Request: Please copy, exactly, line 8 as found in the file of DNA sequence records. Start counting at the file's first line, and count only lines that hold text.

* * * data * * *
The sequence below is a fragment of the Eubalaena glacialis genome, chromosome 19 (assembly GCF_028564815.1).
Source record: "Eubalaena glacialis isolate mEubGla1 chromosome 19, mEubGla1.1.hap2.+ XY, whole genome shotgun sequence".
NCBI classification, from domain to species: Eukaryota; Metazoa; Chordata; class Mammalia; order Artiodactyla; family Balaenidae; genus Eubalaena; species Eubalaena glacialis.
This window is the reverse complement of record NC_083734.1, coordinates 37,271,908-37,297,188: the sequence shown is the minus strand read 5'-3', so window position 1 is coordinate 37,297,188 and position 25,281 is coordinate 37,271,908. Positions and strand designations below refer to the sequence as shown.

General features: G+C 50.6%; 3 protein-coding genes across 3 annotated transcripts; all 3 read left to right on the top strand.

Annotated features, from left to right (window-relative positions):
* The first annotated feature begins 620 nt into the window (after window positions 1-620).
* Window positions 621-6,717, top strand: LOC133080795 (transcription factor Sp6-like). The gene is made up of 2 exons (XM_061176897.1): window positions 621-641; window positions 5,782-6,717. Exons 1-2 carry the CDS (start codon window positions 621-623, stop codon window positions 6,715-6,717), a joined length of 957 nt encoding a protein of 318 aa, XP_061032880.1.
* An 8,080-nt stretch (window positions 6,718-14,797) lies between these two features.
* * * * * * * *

* Window positions 621-6,717, top strand: LOC133080795 (transcription factor Sp6-like). The gene is made up of 2 exons (XM_061176897.1): window positions 621-641; window positions 5,782-6,717. Exons 1-2 carry the CDS (start codon window positions 621-623, stop codon window positions 6,715-6,717), a joined length of 957 nt encoding a protein of 318 aa, XP_061032880.1.